I know that I could delete the last three chars with:

echo -ne '\b\b\b'

But how can I delete a full line? I mean I don't want to use:

echo -ne '\b\b\b\b\b\b\b\b\b\b\b\b\b\b\b\b\b\b\b\b\b\b\b\b\b\b\b\b\b\b\b\b\b\b\b\b\b\b\b\b\b\b\b\b\b\b\b\b\b\b\b\b\b\b\b\b\b\b\b\b\b\b\b\b\b\b\b\b\b\b\b\b\b\b\b\b\b\b\b\b\b\b\b\b\b\b\b\b\b\b\b\b\b\b\b\b\b\b\b\b\b\b\b\b\b\b\b\b\b\b\b\b\b\b\b\b\b\b\b\b\b\b\b\b\b\b\b\b\b\b\b\b\b\b\b\b\b\b\b\b\b\b\b\b\b\b\b\b\b\b\b\b\b\b\b\b\b\b\b\b\b\b\b\b\b\b\b\b\b\b\b\b\b\b\b\b\b\b\b\b\b\b\b\b\b\b\b\b\b\b\b\b\b\b\b\b\b\b\b\b\b\b\b\b\b\b\b\b\b\b\b\b\b\b\b\b\b\b\b\b\b\b\b\b\b\b\b\b\b\b\b\b\b\b\b\b\b\b\b\b\b\b\b\b\b\b\b\b\b\b\b\b\b\b\b\b\b\b'

...etc... to delete a long line.

  • 5
    For those who'd like to continuously write on the same line: echo -ne "\033[2K" ; printf "\r", now the line is good as new, as if it was never written to before. – Hello World Oct 18 '14 at 14:33
  • 3
    I'm pretty sure you can just use echo -ne "\e[2K\r". But ANSI escape sequences FTW, nonetheless. – Parthian Shot Feb 4 '15 at 18:15
  • 1
    Also see Why is printf better than echo? – Wildcard Nov 8 '16 at 9:16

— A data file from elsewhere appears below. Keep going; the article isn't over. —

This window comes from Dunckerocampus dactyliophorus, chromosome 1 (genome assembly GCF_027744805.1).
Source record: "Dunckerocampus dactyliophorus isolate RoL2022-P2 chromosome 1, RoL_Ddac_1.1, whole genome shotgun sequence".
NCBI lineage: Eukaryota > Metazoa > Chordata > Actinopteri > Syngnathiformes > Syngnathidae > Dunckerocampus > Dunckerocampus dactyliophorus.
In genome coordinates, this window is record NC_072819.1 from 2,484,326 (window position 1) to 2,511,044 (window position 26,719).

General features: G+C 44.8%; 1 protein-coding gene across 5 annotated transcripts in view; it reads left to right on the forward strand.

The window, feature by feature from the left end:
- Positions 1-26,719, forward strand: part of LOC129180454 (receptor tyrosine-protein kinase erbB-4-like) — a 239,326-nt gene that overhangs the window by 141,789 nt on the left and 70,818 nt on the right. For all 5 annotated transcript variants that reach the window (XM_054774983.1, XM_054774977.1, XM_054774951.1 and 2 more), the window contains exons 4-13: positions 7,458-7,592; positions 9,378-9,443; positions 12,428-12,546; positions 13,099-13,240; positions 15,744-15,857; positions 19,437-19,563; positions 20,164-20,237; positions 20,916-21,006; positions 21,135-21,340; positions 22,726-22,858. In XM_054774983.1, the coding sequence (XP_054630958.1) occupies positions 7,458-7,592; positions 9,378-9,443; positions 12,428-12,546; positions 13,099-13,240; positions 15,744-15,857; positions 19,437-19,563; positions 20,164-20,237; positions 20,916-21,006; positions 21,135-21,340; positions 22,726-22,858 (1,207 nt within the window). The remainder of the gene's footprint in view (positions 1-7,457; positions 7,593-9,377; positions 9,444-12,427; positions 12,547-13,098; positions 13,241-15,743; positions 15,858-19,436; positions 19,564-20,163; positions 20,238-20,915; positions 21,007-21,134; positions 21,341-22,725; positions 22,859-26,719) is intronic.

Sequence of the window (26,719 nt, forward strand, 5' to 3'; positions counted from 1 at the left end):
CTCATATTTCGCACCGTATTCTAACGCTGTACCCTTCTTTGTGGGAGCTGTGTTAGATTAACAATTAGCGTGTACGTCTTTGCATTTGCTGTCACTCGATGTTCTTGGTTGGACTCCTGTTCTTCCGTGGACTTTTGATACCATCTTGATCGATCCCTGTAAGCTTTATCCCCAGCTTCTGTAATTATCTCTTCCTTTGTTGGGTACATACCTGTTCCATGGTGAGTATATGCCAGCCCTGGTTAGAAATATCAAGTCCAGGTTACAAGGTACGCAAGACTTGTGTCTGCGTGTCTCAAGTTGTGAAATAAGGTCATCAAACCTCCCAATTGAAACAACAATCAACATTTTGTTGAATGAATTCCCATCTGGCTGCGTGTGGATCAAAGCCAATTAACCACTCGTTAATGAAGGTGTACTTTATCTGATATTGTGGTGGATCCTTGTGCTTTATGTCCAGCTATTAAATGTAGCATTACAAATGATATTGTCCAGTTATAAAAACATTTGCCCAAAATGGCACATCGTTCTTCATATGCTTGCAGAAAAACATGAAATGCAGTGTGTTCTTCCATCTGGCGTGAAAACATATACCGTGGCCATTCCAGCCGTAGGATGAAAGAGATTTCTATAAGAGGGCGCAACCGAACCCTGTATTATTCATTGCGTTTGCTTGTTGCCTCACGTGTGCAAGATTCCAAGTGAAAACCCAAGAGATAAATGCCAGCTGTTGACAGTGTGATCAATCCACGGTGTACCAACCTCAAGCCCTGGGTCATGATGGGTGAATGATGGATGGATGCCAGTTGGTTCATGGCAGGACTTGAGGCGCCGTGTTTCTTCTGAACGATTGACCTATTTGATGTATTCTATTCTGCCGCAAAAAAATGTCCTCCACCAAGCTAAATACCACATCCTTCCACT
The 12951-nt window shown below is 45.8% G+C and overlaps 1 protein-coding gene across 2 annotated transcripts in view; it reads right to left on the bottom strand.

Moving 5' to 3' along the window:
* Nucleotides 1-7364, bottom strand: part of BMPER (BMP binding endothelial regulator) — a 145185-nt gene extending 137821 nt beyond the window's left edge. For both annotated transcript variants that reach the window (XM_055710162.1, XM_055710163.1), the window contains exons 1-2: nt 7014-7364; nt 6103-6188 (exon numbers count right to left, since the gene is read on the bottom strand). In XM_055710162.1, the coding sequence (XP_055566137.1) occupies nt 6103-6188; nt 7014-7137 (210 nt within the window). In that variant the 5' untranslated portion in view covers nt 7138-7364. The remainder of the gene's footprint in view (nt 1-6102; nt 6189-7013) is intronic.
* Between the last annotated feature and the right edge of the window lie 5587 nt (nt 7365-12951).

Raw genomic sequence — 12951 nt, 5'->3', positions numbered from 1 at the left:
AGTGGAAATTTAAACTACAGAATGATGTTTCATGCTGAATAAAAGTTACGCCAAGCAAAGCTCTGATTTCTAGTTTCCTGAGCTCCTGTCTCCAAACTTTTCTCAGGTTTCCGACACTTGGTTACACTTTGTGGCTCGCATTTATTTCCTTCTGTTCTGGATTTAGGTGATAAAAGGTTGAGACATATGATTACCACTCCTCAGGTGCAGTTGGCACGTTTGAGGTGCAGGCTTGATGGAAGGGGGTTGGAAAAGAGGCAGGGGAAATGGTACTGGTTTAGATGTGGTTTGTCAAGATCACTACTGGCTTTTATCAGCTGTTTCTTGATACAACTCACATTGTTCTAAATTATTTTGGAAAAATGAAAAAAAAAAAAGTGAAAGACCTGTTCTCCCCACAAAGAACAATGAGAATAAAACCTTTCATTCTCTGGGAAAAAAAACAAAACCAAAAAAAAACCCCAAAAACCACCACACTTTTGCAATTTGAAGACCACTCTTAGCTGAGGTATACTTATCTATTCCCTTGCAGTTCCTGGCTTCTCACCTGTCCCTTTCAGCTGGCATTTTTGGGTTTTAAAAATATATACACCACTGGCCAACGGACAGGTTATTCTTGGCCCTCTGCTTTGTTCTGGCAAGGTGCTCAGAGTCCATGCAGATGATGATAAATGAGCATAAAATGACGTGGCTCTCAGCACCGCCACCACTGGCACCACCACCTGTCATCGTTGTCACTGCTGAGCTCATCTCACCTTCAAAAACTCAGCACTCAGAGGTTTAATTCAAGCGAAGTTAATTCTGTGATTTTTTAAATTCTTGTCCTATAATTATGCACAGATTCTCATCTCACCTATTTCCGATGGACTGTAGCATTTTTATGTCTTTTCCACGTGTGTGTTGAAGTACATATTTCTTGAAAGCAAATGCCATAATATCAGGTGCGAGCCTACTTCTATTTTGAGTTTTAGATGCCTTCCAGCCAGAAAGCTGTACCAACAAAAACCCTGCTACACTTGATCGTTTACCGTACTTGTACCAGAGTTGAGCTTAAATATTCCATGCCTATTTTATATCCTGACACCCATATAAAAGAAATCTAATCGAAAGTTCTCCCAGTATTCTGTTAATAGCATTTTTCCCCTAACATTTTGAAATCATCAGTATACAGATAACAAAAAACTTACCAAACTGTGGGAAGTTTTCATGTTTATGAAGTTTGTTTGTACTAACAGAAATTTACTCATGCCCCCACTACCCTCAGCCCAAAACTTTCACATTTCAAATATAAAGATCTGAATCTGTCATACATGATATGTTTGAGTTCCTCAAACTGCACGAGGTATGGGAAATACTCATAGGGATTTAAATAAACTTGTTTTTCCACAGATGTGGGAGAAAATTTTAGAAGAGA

You can use \b or \r to move the cursor back and then overwrite the printed character with a new character. Note that neither \b nor \r deletes the printed characters. It just moves the cursor back. \b moves the cursor back one character and \r moves the cursor to the beginning of the line.

Example: both

echo -e 'foooo\b\b\b\b\bbar'


echo -e 'foooo\rbar'

will print:


If you want the characters deleted then you have to use the following workaround:

echo -e 'fooooo\r     \rbar'



Excerpt from man echo:

   If -e is in effect, the following sequences are recognized:

   \0NNN  the character whose ASCII code is NNN (octal)

   \\     backslash

   \a     alert (BEL)

   \b     backspace

   \c     produce no further output

   \f     form feed

   \n     new line

   \r     carriage return

   \t     horizontal tab

   \v     vertical tab

   NOTE: your shell may have its own version of echo, which usually super‐
   sedes the version described here.  Please refer to your  shell's  docu‐
   mentation for details about the options it supports.
  • 4
    Yes, but echo -e 'fooooooooo\rbar echoes barooooooo. – Mat Dec 11 '11 at 11:40
  • 1
    Yes you are right. Note that echo -e 'foooo\b\b\b\b\b\b\b\b\b\bbar' also echoes baroo. – lesmana Dec 11 '11 at 11:46
  • So sweet, works even flawlessly in printf. – Michael-O Jun 6 '13 at 15:07
  • 9